CVFD puts new 107-foot ladder truck into service
Published 3:34 pm Wednesday, August 16, 2017
NORTH SHELBY – A new ladder truck acquired by the Cahaba Valley Fire Department is the first of its kind in Alabama and will allow firefighters more flexibility as they respond to structure fires.
The $935,000 apparatus, named Quint 181, was delivered to Station 183 in Mt Laurel on Friday, Aug. 11, but will be housed at Station 181 off U.S. 280 across from Lee Branch.
CVFD Lt. Stephen Gaither said fire engines are typically replaced every 10 years and aerial units every 20 years. The unit replaced by the new ladder truck turns 21 years old this year.
The old unit will remain with the department and could be used as a reserve or at a station where it would see less use, Gaither said.
A committee of seven people performed pre-planning and then visited the Pierce Manufacturing in Appleton, Wisconsin for three days.
“Two of those days are going over everything you want on the truck,” Gaither said and gave as examples lights, graphics, engine size and suspension.
The CVFD representatives pored over 145 pages of specifications before construction of the apparatus began.
“They don’t pre-build anything,” Gaither said.
The new truck was ready after about 13 months of manufacturing and about a week of inspections at a Pierce service center in Pelham.
CVFD’s old ladder truck featured a 75-foot aluminum ladder, while the new apparatus has a 107-foot steel ladder with a 750-pound tip load.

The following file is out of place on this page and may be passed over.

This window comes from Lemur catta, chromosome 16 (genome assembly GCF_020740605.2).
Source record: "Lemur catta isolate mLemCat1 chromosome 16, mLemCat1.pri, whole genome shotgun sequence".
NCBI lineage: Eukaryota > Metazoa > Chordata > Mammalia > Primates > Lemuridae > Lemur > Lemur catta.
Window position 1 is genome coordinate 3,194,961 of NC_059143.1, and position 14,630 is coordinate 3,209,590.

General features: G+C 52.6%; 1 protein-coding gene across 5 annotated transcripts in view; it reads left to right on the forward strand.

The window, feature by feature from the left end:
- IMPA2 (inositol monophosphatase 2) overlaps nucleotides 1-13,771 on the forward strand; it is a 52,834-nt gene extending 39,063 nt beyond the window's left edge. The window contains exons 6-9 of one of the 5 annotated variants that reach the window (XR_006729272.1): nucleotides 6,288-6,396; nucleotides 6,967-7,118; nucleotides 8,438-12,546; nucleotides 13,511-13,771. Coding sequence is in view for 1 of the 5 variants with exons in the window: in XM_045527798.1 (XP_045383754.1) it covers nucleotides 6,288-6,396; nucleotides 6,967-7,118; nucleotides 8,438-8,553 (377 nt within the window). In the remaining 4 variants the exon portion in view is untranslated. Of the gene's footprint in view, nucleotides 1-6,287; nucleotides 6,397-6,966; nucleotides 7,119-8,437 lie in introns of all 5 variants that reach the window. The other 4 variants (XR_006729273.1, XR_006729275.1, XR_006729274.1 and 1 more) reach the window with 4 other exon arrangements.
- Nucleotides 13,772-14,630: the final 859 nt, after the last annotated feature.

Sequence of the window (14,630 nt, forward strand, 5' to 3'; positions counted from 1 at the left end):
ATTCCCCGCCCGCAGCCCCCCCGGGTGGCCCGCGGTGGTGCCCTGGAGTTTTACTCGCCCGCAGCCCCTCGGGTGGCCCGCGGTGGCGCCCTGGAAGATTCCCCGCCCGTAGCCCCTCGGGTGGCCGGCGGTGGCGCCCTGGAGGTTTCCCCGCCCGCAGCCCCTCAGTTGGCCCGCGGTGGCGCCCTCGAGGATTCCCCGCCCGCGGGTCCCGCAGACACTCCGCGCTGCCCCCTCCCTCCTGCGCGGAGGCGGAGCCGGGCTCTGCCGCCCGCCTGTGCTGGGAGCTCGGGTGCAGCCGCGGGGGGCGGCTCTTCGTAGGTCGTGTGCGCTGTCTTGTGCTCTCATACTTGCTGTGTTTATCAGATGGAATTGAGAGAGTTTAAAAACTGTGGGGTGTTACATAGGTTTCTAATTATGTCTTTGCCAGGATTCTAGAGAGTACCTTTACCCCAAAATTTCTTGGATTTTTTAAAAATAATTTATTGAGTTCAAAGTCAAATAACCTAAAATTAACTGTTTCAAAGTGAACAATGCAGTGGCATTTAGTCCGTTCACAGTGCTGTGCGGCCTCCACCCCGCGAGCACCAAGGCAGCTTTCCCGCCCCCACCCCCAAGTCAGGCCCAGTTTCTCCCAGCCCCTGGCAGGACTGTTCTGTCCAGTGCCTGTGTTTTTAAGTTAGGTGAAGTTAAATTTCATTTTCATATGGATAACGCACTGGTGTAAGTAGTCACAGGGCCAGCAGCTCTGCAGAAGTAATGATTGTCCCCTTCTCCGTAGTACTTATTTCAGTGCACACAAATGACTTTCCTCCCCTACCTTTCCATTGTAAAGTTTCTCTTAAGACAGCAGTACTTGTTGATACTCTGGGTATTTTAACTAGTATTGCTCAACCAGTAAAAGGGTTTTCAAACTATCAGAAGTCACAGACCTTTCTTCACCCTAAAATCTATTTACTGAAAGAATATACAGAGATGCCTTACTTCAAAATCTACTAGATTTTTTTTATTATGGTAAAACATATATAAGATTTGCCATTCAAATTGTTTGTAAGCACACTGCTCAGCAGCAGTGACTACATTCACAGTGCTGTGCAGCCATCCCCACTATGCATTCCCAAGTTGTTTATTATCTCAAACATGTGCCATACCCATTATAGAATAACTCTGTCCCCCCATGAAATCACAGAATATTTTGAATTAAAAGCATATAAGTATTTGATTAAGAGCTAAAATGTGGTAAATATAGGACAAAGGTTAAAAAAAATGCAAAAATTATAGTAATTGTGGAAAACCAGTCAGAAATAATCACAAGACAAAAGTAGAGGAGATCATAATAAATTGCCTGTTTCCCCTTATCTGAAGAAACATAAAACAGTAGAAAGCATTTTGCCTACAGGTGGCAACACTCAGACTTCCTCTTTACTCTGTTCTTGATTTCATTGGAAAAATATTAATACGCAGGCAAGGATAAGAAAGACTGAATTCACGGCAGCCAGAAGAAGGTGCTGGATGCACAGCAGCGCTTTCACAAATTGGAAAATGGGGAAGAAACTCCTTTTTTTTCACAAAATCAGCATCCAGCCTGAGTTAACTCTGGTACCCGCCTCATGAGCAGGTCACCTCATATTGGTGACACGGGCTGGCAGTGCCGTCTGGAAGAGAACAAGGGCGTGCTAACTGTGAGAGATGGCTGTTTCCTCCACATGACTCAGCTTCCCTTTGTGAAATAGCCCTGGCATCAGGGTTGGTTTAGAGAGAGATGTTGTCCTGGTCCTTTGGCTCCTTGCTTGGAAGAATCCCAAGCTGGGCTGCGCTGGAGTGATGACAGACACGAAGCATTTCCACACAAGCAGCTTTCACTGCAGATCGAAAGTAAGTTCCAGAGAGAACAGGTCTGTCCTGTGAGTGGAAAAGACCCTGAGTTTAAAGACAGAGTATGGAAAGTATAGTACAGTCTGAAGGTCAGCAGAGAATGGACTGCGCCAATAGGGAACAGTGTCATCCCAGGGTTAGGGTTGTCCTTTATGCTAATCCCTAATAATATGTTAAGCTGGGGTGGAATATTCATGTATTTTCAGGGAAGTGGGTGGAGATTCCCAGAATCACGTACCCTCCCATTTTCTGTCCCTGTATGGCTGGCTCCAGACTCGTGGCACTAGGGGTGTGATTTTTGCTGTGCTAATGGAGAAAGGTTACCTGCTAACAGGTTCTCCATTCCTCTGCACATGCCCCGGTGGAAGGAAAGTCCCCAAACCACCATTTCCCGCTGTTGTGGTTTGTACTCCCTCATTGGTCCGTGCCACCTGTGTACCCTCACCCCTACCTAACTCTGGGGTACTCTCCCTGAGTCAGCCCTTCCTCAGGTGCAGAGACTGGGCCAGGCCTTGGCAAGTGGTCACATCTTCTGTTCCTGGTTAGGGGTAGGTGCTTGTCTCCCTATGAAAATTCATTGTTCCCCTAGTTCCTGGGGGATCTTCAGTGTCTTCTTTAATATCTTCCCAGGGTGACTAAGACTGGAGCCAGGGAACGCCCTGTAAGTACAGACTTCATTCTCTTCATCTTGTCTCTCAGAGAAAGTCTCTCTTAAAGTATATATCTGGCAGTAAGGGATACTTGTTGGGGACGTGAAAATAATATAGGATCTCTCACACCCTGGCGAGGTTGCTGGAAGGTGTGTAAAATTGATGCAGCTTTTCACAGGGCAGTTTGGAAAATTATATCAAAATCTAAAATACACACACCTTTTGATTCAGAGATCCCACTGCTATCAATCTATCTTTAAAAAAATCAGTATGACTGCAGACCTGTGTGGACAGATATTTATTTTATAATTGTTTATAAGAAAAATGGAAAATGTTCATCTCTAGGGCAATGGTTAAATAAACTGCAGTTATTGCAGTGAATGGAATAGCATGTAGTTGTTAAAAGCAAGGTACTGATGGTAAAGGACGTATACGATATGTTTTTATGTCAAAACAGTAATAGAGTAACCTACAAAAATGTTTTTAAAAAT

“A 75-foot ladder won’t reach a three-story building sometimes because of setbacks and where you have to park,” Gaither said.
New engineering on the Pierce Ascendant Ladder allows Quint 181 to carry the ladder on a single-axle frame, which was previously not possible.
The single axle makes the vehicle more maneuverable.
From the time the parking brake is applied, the ladder can be extracted in 30 seconds, Gaither said.
Quint 181 also features red, white and blue rung lighting on the ladder; and cameras and lasers that show where the stabilizer jacks will fall, making it possible to park the apparatus in a tight spot and have the jacks fall between two parked cars.
The department now has eight fire apparatus (two aerials and the rest pumpers), six rescue units and five staff vehicles spread among its four stations.
CVFD provides service for about 22,500 customers and responded to more than 4,000 calls in 2016.